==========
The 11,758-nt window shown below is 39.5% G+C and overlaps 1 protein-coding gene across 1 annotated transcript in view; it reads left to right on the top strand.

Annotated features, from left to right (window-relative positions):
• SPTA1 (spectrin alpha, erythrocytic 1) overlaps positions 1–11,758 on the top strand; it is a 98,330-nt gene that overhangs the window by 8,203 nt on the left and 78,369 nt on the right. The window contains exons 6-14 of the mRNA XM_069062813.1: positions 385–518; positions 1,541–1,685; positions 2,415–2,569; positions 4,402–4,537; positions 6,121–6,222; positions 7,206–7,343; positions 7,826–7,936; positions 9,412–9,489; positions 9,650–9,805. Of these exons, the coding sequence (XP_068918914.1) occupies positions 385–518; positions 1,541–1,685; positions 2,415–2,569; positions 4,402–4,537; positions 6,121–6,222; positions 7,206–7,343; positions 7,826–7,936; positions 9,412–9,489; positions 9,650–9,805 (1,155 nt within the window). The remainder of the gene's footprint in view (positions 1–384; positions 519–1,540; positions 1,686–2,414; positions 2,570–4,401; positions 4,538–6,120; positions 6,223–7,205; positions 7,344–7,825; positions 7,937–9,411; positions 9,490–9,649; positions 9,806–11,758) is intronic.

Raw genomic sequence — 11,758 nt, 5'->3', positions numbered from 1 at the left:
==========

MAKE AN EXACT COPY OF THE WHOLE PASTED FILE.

The 11,758-nt window shown below is 39.5% G+C and overlaps 1 protein-coding gene across 1 annotated transcript in view; it reads left to right on the top strand.

Annotated features, from left to right (window-relative positions):
• SPTA1 (spectrin alpha, erythrocytic 1) overlaps positions 1–11,758 on the top strand; it is a 98,330-nt gene that overhangs the window by 8,203 nt on the left and 78,369 nt on the right. The window contains exons 6-14 of the mRNA XM_069062813.1: positions 385–518; positions 1,541–1,685; positions 2,415–2,569; positions 4,402–4,537; positions 6,121–6,222; positions 7,206–7,343; positions 7,826–7,936; positions 9,412–9,489; positions 9,650–9,805. Of these exons, the coding sequence (XP_068918914.1) occupies positions 385–518; positions 1,541–1,685; positions 2,415–2,569; positions 4,402–4,537; positions 6,121–6,222; positions 7,206–7,343; positions 7,826–7,936; positions 9,412–9,489; positions 9,650–9,805 (1,155 nt within the window). The remainder of the gene's footprint in view (positions 1–384; positions 519–1,540; positions 1,686–2,414; positions 2,570–4,401; positions 4,538–6,120; positions 6,223–7,205; positions 7,344–7,825; positions 7,937–9,411; positions 9,490–9,649; positions 9,806–11,758) is intronic.

Raw genomic sequence — 11,758 nt, 5'->3', positions numbered from 1 at the left: